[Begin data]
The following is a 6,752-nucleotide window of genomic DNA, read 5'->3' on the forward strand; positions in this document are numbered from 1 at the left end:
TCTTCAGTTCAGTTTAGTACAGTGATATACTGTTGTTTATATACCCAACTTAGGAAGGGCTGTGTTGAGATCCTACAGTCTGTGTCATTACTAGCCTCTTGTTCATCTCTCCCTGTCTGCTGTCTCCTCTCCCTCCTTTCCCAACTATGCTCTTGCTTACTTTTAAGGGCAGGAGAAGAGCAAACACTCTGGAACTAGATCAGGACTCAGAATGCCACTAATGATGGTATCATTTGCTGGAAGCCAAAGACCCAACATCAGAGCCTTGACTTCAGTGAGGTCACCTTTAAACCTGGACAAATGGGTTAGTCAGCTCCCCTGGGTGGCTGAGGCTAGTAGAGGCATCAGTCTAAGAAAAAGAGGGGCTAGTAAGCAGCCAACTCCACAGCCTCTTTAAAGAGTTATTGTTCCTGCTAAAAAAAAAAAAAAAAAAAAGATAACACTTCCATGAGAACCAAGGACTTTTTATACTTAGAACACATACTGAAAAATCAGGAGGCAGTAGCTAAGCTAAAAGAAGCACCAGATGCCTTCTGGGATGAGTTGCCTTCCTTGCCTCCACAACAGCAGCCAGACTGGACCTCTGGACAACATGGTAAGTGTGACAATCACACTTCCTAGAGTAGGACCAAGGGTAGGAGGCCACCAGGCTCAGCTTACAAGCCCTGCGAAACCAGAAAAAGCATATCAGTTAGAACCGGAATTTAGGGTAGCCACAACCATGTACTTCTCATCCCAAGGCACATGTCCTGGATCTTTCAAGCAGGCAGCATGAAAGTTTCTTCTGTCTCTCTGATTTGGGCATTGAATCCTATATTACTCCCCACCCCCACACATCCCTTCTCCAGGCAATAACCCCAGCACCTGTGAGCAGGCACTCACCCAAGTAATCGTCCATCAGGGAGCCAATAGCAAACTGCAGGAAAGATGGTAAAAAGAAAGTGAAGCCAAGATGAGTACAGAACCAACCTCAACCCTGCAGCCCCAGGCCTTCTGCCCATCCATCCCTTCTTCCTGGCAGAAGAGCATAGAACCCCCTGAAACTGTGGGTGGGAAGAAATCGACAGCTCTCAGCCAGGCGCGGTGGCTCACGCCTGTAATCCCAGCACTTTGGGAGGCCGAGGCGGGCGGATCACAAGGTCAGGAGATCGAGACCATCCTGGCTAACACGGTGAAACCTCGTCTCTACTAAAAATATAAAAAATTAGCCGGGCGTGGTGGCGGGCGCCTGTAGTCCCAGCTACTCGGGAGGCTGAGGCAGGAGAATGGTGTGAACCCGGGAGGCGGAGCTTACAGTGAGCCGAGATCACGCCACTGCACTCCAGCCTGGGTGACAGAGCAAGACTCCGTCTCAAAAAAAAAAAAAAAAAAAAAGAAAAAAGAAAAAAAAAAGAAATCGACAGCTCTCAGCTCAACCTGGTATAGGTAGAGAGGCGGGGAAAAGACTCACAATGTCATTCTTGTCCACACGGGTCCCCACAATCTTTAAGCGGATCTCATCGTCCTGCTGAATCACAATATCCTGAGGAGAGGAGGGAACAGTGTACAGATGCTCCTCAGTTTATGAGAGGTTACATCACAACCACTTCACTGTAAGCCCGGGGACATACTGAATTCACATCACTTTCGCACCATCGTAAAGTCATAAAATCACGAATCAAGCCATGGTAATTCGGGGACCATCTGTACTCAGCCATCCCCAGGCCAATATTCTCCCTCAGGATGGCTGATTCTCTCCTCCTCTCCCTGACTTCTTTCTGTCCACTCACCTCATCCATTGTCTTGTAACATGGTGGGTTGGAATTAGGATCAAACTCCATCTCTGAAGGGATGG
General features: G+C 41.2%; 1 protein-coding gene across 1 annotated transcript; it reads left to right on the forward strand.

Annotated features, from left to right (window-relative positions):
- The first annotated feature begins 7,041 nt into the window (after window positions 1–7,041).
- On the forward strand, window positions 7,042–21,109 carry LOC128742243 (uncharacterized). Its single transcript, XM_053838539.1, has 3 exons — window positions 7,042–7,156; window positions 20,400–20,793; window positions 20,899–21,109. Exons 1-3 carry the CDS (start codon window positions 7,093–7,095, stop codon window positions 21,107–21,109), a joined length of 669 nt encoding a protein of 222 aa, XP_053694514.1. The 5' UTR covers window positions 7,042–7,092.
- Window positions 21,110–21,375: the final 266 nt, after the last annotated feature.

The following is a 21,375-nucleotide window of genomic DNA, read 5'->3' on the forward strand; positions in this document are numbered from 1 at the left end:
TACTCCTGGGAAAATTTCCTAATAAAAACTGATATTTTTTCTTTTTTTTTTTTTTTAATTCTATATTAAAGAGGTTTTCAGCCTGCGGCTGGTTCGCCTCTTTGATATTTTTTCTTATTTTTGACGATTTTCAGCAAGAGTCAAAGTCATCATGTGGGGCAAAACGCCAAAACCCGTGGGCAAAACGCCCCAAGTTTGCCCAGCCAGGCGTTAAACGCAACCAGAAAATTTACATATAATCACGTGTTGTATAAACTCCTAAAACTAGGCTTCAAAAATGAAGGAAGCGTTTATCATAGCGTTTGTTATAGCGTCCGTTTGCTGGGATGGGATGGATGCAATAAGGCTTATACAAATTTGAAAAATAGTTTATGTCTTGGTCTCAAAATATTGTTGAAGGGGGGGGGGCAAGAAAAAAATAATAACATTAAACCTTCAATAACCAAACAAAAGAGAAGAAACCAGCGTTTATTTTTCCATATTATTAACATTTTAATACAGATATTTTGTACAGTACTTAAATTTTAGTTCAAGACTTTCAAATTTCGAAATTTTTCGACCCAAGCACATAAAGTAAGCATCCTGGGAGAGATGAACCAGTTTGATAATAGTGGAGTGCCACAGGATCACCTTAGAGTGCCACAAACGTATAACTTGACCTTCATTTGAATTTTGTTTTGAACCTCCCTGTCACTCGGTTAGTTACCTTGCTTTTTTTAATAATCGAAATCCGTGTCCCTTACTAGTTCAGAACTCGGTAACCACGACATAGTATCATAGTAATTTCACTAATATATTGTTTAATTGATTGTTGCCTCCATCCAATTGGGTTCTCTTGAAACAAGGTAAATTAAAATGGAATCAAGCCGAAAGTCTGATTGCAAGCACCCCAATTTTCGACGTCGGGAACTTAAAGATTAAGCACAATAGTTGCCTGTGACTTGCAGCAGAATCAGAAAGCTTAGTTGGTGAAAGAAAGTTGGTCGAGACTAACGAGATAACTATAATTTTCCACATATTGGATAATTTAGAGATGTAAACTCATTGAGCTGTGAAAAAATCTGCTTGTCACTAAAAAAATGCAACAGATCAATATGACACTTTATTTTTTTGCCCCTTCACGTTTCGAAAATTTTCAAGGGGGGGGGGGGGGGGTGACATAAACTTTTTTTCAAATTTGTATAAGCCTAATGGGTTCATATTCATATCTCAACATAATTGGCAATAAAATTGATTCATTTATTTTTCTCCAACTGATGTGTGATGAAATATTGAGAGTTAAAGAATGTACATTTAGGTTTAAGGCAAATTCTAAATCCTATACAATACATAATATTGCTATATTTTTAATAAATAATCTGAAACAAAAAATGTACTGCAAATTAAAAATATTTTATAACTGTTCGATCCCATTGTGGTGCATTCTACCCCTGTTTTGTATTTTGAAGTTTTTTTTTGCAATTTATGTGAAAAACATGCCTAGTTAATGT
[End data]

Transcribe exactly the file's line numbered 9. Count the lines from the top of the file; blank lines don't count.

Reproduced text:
TACTCCTGGGAAAATTTCCTAATAAAAACTGATATTTTTTCTTTTTTTTTTTTTTTAATTCTATATTAAAGAGGTTTTCAGCCTGCGGCTGGTTCGCCTCTTTGATATTTTTTCTTATTTTTGACGATTTTCAGCAAGAGTCAAAGTCATCATGTGGGGCAAAACGCCAAAACCCGTGGGCAAAACGCCCCAAGTTTGCCCAGCCAGGCGTTAAACGCAACCAGAAAATTTACATATAATCACGTGTTGTATAAACTCCTAAAACTAGGCTTCAAAAATGAAGGAAGCGTTTATCATAGCGTTTGTTATAGCGTCCGTTTGCTGGGATGGGATGGATGCAATAAGGCTTATACAAATTTGAAAAATAGTTTATGTCTTGGTCTCAAAATATTGTTGAAGGGGGGGGGGCAAGAAAAAAATAATAACATTAAACCTTCAATAACCAAACAAAAGAGAAGAAACCAGCGTTTATTTTTCCATATTATTAACATTTTAATACAGATATTTTGTACAGTACTTAAATTTTAGTTCAAGACTTTCAAATTTCGAAATTTTTCGACCCAAGCACATAAAGTAAGCATCCTGGGAGAGATGAACCAGTTTGATAATAGTGGAGTGCCACAGGATCACCTTAGAGTGCCACAAACGTATAACTTGACCTTCATTTGAATTTTGTTTTGAACCTCCCTGTCACTCGGTTAGTTACCTTGCTTTTTTTAATAATCGAAATCCGTGTCCCTTACTAGTTCAGAACTCGGTAACCACGACATAGTATCATAGTAATTTCACTAATATATTGTTTAATTGATTGTTGCCTCCATCCAATTGGGTTCTCTTGAAACAAGGTAAATTAAAATGGAATCAAGCCGAAAGTCTGATTGCAAGCACCCCAATTTTCGACGTCGGGAACTTAAAGATTAAGCACAATAGTTGCCTGTGACTTGCAGCAGAATCAGAAAGCTTAGTTGGTGAAAGAAAGTTGGTCGAGACTAACGAGATAACTATAATTTTCCACATATTGGATAATTTAGAGATGTAAACTCATTGAGCTGTGAAAAAATCTGCTTGTCACTAAAAAAATGCAACAGATCAATATGACACTTTATTTTTTTGCCCCTTCACGTTTCGAAAATTTTCAAGGGGGGGGGGGGGGGGTGACATAAACTTTTTTTCAAATTTGTATAAGCCTAATGGGTTCATATTCATATCTCAACATAATTGGCAATAAAATTGATTCATTTATTTTTCTCCAACTGATGTGTGATGAAATATTGAGAGTTAAAGAATGTACATTTAGGTTTAAGGCAAATTCTAAATCCTATACAATACATAATATTGCTATATTTTTAATAAATAATCTGAAACAAAAAATGTACTGCAAATTAAAAATATTTTATAACTGTTCGATCCCATTGTGGTGCATTCTACCCCTGTTTTGTATTTTGAAGTTTTTTTTTGCAATTTATGTGAAAAACATGCCTAGTTAATGT